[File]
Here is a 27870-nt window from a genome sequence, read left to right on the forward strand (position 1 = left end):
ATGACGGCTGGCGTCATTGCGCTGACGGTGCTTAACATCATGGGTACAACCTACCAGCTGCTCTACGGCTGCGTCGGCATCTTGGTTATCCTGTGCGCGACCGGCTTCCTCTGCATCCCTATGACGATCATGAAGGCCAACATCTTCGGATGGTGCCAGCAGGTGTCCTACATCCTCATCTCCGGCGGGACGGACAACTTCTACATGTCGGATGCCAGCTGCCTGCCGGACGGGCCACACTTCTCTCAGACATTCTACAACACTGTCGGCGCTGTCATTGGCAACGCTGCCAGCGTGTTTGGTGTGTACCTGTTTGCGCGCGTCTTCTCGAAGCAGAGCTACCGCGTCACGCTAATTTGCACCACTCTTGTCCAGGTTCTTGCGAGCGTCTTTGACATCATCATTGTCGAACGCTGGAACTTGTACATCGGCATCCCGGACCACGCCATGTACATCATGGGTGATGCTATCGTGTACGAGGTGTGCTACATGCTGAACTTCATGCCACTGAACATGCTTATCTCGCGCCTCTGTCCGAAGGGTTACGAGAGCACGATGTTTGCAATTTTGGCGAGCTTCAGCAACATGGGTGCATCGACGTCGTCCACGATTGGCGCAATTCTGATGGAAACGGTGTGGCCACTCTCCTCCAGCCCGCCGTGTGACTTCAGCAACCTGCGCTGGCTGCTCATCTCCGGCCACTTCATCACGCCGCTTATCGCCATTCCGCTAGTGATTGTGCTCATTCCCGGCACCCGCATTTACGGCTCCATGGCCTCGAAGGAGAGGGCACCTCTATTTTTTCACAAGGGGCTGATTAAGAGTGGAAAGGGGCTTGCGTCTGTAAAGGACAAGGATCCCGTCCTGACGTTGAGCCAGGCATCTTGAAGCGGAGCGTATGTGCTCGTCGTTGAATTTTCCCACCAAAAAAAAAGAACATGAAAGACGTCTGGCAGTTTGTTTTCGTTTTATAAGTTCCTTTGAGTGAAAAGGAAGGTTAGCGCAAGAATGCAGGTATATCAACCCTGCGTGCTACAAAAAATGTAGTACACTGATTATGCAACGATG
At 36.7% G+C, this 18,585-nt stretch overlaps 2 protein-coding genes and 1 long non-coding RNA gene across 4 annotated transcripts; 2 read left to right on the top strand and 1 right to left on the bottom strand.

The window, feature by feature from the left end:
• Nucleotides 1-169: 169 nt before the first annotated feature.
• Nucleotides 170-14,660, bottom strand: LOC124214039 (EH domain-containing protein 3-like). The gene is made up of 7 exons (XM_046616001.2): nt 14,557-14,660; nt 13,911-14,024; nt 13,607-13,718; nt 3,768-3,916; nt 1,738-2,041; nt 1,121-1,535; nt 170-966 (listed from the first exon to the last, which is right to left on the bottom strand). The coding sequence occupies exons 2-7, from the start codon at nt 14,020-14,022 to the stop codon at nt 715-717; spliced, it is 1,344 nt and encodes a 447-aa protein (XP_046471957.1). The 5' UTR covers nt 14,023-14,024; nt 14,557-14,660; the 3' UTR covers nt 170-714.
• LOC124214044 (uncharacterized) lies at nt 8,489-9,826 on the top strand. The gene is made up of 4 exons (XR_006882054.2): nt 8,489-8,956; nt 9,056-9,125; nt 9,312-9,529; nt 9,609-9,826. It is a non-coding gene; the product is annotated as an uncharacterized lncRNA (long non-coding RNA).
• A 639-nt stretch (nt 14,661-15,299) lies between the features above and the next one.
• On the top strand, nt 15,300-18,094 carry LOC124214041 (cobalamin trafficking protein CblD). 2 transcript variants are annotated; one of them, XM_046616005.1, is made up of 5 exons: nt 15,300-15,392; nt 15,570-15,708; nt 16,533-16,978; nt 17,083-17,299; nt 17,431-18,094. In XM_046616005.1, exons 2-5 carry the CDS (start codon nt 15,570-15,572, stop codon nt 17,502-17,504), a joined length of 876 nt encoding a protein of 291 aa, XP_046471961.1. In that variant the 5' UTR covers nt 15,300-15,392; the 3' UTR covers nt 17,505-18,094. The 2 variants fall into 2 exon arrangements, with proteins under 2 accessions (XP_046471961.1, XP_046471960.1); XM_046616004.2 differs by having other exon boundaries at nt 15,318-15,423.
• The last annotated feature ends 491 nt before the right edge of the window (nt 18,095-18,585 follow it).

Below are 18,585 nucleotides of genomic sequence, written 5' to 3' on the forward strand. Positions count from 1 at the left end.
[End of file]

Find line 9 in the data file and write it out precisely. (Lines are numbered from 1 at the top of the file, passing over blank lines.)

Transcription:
• On the top strand, nt 15,300-18,094 carry LOC124214041 (cobalamin trafficking protein CblD). 2 transcript variants are annotated; one of them, XM_046616005.1, is made up of 5 exons: nt 15,300-15,392; nt 15,570-15,708; nt 16,533-16,978; nt 17,083-17,299; nt 17,431-18,094. In XM_046616005.1, exons 2-5 carry the CDS (start codon nt 15,570-15,572, stop codon nt 17,502-17,504), a joined length of 876 nt encoding a protein of 291 aa, XP_046471961.1. In that variant the 5' UTR covers nt 15,300-15,392; the 3' UTR covers nt 17,505-18,094. The 2 variants fall into 2 exon arrangements, with proteins under 2 accessions (XP_046471961.1, XP_046471960.1); XM_046616004.2 differs by having other exon boundaries at nt 15,318-15,423.